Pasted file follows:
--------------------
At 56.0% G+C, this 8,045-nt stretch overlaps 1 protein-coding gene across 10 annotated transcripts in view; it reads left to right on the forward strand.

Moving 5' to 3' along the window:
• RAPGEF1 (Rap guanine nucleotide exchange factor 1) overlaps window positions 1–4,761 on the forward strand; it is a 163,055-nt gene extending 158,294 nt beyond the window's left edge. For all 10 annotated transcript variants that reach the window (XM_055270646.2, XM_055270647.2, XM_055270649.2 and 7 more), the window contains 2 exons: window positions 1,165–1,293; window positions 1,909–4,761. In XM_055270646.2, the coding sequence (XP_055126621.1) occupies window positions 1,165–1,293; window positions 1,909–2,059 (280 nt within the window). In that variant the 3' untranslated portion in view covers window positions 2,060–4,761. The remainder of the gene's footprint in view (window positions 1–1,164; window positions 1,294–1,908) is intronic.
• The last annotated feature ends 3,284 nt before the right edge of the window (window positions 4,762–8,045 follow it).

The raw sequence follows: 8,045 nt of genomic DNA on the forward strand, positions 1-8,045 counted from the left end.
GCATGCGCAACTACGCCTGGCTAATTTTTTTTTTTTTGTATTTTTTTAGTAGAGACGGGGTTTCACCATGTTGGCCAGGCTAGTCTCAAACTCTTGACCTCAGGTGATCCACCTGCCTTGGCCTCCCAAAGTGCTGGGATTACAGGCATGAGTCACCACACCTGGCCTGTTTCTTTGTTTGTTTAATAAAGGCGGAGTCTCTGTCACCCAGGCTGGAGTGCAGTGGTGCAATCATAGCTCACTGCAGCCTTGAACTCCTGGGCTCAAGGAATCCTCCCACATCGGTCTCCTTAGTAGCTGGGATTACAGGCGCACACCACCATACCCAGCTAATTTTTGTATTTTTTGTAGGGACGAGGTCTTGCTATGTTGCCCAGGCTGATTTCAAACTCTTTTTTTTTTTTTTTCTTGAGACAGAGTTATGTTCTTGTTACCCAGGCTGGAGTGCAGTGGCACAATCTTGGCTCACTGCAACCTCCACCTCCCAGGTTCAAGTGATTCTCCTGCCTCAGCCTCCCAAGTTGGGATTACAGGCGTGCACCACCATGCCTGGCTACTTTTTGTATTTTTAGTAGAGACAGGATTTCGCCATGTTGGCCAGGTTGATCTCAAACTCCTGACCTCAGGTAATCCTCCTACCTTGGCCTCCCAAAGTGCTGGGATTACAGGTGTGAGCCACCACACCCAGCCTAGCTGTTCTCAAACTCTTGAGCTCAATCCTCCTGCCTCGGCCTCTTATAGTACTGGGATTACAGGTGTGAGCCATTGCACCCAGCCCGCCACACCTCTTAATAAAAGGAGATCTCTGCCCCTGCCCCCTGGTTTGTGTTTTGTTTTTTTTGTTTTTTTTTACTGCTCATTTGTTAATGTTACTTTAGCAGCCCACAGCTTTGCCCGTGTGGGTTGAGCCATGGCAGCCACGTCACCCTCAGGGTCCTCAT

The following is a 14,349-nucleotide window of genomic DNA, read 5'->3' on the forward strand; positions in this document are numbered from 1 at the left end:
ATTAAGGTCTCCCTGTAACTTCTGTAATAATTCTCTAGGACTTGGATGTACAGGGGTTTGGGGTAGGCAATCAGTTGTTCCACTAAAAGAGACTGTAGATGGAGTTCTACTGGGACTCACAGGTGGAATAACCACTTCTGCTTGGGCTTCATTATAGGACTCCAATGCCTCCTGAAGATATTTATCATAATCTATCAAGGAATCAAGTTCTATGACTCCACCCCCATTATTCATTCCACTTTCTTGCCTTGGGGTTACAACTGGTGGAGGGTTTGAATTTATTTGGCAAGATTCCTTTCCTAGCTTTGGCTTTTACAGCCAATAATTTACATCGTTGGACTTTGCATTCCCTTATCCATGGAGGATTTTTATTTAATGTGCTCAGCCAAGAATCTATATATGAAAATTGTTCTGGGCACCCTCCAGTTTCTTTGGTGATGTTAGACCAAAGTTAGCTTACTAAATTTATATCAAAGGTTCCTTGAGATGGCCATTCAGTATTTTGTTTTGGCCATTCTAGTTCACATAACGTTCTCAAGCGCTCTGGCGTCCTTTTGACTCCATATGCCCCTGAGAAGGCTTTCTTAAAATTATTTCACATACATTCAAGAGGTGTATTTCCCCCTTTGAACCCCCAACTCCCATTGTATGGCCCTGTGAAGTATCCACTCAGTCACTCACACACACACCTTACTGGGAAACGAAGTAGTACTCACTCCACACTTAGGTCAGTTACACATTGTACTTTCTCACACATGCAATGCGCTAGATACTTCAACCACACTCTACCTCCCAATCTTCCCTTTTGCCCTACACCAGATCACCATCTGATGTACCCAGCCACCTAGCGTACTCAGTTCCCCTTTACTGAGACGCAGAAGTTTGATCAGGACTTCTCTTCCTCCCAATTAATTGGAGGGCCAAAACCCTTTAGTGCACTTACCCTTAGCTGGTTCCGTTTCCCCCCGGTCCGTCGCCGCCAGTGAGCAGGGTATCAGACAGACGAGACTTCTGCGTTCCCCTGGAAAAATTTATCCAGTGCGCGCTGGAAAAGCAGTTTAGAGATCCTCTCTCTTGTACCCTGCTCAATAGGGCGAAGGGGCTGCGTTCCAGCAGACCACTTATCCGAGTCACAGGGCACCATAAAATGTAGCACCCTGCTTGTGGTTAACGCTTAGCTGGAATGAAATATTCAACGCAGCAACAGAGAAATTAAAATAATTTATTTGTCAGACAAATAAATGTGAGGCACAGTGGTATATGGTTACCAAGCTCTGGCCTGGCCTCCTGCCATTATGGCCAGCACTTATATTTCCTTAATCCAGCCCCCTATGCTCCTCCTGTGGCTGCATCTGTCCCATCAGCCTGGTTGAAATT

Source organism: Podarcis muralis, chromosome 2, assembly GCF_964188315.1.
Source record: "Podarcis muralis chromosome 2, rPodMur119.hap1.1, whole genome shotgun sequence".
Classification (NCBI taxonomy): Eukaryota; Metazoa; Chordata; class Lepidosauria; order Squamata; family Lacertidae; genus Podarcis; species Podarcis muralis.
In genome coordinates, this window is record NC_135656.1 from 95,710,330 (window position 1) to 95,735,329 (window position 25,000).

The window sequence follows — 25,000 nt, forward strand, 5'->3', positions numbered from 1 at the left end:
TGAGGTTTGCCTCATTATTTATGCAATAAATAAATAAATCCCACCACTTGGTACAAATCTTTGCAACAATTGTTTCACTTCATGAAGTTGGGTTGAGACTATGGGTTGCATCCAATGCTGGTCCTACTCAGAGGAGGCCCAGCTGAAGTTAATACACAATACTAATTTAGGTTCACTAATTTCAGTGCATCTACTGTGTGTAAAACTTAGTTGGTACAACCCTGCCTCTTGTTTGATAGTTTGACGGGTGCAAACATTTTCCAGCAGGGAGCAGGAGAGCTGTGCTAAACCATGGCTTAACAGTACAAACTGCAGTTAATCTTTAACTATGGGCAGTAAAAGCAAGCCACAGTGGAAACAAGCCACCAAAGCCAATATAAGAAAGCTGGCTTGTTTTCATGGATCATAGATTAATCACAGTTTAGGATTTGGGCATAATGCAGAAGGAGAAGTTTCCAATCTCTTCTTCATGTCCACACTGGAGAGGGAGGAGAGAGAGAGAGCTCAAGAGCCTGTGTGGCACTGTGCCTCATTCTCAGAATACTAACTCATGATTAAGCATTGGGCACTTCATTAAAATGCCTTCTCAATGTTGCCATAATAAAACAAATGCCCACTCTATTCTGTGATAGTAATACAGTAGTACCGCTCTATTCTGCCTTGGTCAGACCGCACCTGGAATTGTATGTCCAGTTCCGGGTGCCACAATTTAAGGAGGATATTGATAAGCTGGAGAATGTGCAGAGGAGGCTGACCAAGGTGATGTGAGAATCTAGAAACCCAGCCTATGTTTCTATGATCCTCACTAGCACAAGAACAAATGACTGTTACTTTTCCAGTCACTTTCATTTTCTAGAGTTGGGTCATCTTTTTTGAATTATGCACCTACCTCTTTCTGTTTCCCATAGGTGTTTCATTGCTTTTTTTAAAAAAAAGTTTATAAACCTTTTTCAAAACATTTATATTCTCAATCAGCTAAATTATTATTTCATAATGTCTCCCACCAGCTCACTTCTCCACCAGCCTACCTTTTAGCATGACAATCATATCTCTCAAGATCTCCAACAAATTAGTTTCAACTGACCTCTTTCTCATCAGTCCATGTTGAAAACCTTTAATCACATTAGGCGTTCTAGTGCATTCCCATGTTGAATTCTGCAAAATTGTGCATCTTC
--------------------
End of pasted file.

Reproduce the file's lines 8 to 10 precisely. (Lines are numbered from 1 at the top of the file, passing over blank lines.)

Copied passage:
ATTAAGGTCTCCCTGTAACTTCTGTAATAATTCTCTAGGACTTGGATGTACAGGGGTTTGGGGTAGGCAATCAGTTGTTCCACTAAAAGAGACTGTAGATGGAGTTCTACTGGGACTCACAGGTGGAATAACCACTTCTGCTTGGGCTTCATTATAGGACTCCAATGCCTCCTGAAGATATTTATCATAATCTATCAAGGAATCAAGTTCTATGACTCCACCCCCATTATTCATTCCACTTTCTTGCCTTGGGGTTACAACTGGTGGAGGGTTTGAATTTATTTGGCAAGATTCCTTTCCTAGCTTTGGCTTTTACAGCCAATAATTTACATCGTTGGACTTTGCATTCCCTTATCCATGGAGGATTTTTATTTAATGTGCTCAGCCAAGAATCTATATATGAAAATTGTTCTGGGCACCCTCCAGTTTCTTTGGTGATGTTAGACCAAAGTTAGCTTACTAAATTTATATCAAAGGTTCCTTGAGATGGCCATTCAGTATTTTGTTTTGGCCATTCTAGTTCACATAACGTTCTCAAGCGCTCTGGCGTCCTTTTGACTCCATATGCCCCTGAGAAGGCTTTCTTAAAATTATTTCACATACATTCAAGAGGTGTATTTCCCCCTTTGAACCCCCAACTCCCATTGTATGGCCCTGTGAAGTATCCACTCAGTCACTCACACACACACCTTACTGGGAAACGAAGTAGTACTCACTCCACACTTAGGTCAGTTACACATTGTACTTTCTCACACATGCAATGCGCTAGATACTTCAACCACACTCTACCTCCCAATCTTCCCTTTTGCCCTACACCAGATCACCATCTGATGTACCCAGCCACCTAGCGTACTCAGTTCCCCTTTACTGAGACGCAGAAGTTTGATCAGGACTTCTCTTCCTCCCAATTAATTGGAGGGCCAAAACCCTTTAGTGCACTTACCCTTAGCTGGTTCCGTTTCCCCCCGGTCCGTCGCCGCCAGTGAGCAGGGTATCAGACAGACGAGACTTCTGCGTTCCCCTGGAAAAATTTATCCAGTGCGCGCTGGAAAAGCAGTTTAGAGATCCTCTCTCTTGTACCCTGCTCAATAGGGCGAAGGGGCTGCGTTCCAGCAGACCACTTATCCGAGTCACAGGGCACCATAAAATGTAGCACCCTGCTTGTGGTTAACGCTTAGCTGGAATGAAATATTCAACGCAGCAACAGAGAAATTAAAATAATTTATTTGTCAGACAAATAAATGTGAGGCACAGTGGTATATGGTTACCAAGCTCTGGCCTGGCCTCCTGCCATTATGGCCAGCACTTATATTTCCTTAATCCAGCCCCCTATGCTCCTCCTGTGGCTGCATCTGTCCCATCAGCCTGGTTGAAATT

Source organism: Podarcis muralis, chromosome 2, assembly GCF_964188315.1.
Source record: "Podarcis muralis chromosome 2, rPodMur119.hap1.1, whole genome shotgun sequence".